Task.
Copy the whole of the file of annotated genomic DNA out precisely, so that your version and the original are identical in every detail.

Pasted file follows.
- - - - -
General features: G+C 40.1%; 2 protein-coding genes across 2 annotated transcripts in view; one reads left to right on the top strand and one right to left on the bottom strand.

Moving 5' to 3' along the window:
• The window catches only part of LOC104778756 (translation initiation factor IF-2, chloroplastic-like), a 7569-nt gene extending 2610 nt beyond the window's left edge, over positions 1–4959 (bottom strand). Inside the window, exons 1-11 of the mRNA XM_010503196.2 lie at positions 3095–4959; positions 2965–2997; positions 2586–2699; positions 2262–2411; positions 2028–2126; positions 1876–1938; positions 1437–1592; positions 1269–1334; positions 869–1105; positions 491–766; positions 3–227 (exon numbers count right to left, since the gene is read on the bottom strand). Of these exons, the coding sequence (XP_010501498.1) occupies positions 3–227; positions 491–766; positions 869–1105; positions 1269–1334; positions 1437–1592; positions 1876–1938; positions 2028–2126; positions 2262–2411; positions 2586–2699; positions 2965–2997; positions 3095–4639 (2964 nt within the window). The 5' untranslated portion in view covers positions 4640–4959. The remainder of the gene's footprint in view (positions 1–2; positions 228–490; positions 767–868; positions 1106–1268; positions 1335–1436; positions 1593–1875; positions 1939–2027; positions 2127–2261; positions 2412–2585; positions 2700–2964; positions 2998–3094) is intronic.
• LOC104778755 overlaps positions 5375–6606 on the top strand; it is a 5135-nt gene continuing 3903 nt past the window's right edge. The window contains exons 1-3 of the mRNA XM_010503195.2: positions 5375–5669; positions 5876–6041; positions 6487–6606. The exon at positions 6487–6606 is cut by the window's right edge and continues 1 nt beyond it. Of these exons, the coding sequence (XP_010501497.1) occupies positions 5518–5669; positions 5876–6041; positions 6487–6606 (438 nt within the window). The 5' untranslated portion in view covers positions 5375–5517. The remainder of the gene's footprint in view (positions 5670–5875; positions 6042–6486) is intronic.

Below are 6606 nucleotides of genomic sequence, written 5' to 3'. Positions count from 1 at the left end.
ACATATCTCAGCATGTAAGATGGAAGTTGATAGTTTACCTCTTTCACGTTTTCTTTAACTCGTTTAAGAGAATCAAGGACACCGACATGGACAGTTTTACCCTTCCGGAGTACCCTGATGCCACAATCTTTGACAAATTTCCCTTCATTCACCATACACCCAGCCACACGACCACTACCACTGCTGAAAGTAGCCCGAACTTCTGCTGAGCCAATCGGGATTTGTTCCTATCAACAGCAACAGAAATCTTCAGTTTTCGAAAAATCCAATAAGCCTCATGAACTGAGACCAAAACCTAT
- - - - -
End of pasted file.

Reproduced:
General features: G+C 40.1%; 2 protein-coding genes across 2 annotated transcripts in view; one reads left to right on the top strand and one right to left on the bottom strand.

Moving 5' to 3' along the window:
• The window catches only part of LOC104778756 (translation initiation factor IF-2, chloroplastic-like), a 7569-nt gene extending 2610 nt beyond the window's left edge, over positions 1–4959 (bottom strand). Inside the window, exons 1-11 of the mRNA XM_010503196.2 lie at positions 3095–4959; positions 2965–2997; positions 2586–2699; positions 2262–2411; positions 2028–2126; positions 1876–1938; positions 1437–1592; positions 1269–1334; positions 869–1105; positions 491–766; positions 3–227 (exon numbers count right to left, since the gene is read on the bottom strand). Of these exons, the coding sequence (XP_010501498.1) occupies positions 3–227; positions 491–766; positions 869–1105; positions 1269–1334; positions 1437–1592; positions 1876–1938; positions 2028–2126; positions 2262–2411; positions 2586–2699; positions 2965–2997; positions 3095–4639 (2964 nt within the window). The 5' untranslated portion in view covers positions 4640–4959. The remainder of the gene's footprint in view (positions 1–2; positions 228–490; positions 767–868; positions 1106–1268; positions 1335–1436; positions 1593–1875; positions 1939–2027; positions 2127–2261; positions 2412–2585; positions 2700–2964; positions 2998–3094) is intronic.
• LOC104778755 overlaps positions 5375–6606 on the top strand; it is a 5135-nt gene continuing 3903 nt past the window's right edge. The window contains exons 1-3 of the mRNA XM_010503195.2: positions 5375–5669; positions 5876–6041; positions 6487–6606. The exon at positions 6487–6606 is cut by the window's right edge and continues 1 nt beyond it. Of these exons, the coding sequence (XP_010501497.1) occupies positions 5518–5669; positions 5876–6041; positions 6487–6606 (438 nt within the window). The 5' untranslated portion in view covers positions 5375–5517. The remainder of the gene's footprint in view (positions 5670–5875; positions 6042–6486) is intronic.

Below are 6606 nucleotides of genomic sequence, written 5' to 3'. Positions count from 1 at the left end.
ACATATCTCAGCATGTAAGATGGAAGTTGATAGTTTACCTCTTTCACGTTTTCTTTAACTCGTTTAAGAGAATCAAGGACACCGACATGGACAGTTTTACCCTTCCGGAGTACCCTGATGCCACAATCTTTGACAAATTTCCCTTCATTCACCATACACCCAGCCACACGACCACTACCACTGCTGAAAGTAGCCCGAACTTCTGCTGAGCCAATCGGGATTTGTTCCTATCAACAGCAACAGAAATCTTCAGTTTTCGAAAAATCCAATAAGCCTCATGAACTGAGACCAAAACCTAT